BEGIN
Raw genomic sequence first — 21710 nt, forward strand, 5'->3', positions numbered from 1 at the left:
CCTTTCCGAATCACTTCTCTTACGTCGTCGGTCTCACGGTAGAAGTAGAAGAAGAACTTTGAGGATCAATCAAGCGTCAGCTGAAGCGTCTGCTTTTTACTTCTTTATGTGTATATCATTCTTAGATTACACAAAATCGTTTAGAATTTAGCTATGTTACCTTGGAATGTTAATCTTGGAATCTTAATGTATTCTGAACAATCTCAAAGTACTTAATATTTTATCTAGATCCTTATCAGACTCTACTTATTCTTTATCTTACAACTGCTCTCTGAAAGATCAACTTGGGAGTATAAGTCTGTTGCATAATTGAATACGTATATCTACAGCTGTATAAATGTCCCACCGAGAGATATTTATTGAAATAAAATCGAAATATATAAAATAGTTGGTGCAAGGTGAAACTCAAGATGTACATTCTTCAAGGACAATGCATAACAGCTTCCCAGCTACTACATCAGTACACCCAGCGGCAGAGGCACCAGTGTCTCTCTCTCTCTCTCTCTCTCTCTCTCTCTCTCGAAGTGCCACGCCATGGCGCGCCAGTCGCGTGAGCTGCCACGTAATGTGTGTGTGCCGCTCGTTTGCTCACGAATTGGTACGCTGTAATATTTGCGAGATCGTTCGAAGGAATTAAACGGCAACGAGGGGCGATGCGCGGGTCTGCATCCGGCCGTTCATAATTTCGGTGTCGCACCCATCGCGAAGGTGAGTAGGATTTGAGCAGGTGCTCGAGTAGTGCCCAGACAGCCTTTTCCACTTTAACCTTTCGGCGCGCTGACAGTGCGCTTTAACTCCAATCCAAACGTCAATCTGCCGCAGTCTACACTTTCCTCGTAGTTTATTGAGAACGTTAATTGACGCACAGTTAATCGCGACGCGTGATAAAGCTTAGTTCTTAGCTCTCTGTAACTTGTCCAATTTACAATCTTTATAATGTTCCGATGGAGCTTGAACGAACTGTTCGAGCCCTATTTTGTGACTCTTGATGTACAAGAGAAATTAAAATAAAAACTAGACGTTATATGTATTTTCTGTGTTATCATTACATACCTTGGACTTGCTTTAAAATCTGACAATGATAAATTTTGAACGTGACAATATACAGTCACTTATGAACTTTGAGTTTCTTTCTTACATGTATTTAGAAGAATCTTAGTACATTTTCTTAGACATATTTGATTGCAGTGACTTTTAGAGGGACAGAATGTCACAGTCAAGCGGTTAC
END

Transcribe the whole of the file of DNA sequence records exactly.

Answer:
Raw genomic sequence first — 21710 nt, forward strand, 5'->3', positions numbered from 1 at the left:
CCTTTCCGAATCACTTCTCTTACGTCGTCGGTCTCACGGTAGAAGTAGAAGAAGAACTTTGAGGATCAATCAAGCGTCAGCTGAAGCGTCTGCTTTTTACTTCTTTATGTGTATATCATTCTTAGATTACACAAAATCGTTTAGAATTTAGCTATGTTACCTTGGAATGTTAATCTTGGAATCTTAATGTATTCTGAACAATCTCAAAGTACTTAATATTTTATCTAGATCCTTATCAGACTCTACTTATTCTTTATCTTACAACTGCTCTCTGAAAGATCAACTTGGGAGTATAAGTCTGTTGCATAATTGAATACGTATATCTACAGCTGTATAAATGTCCCACCGAGAGATATTTATTGAAATAAAATCGAAATATATAAAATAGTTGGTGCAAGGTGAAACTCAAGATGTACATTCTTCAAGGACAATGCATAACAGCTTCCCAGCTACTACATCAGTACACCCAGCGGCAGAGGCACCAGTGTCTCTCTCTCTCTCTCTCTCTCTCTCTCTCTCTCGAAGTGCCACGCCATGGCGCGCCAGTCGCGTGAGCTGCCACGTAATGTGTGTGTGCCGCTCGTTTGCTCACGAATTGGTACGCTGTAATATTTGCGAGATCGTTCGAAGGAATTAAACGGCAACGAGGGGCGATGCGCGGGTCTGCATCCGGCCGTTCATAATTTCGGTGTCGCACCCATCGCGAAGGTGAGTAGGATTTGAGCAGGTGCTCGAGTAGTGCCCAGACAGCCTTTTCCACTTTAACCTTTCGGCGCGCTGACAGTGCGCTTTAACTCCAATCCAAACGTCAATCTGCCGCAGTCTACACTTTCCTCGTAGTTTATTGAGAACGTTAATTGACGCACAGTTAATCGCGACGCGTGATAAAGCTTAGTTCTTAGCTCTCTGTAACTTGTCCAATTTACAATCTTTATAATGTTCCGATGGAGCTTGAACGAACTGTTCGAGCCCTATTTTGTGACTCTTGATGTACAAGAGAAATTAAAATAAAAACTAGACGTTATATGTATTTTCTGTGTTATCATTACATACCTTGGACTTGCTTTAAAATCTGACAATGATAAATTTTGAACGTGACAATATACAGTCACTTATGAACTTTGAGTTTCTTTCTTACATGTATTTAGAAGAATCTTAGTACATTTTCTTAGACATATTTGATTGCAGTGACTTTTAGAGGGACAGAATGTCACAGTCAAGCGGTTAC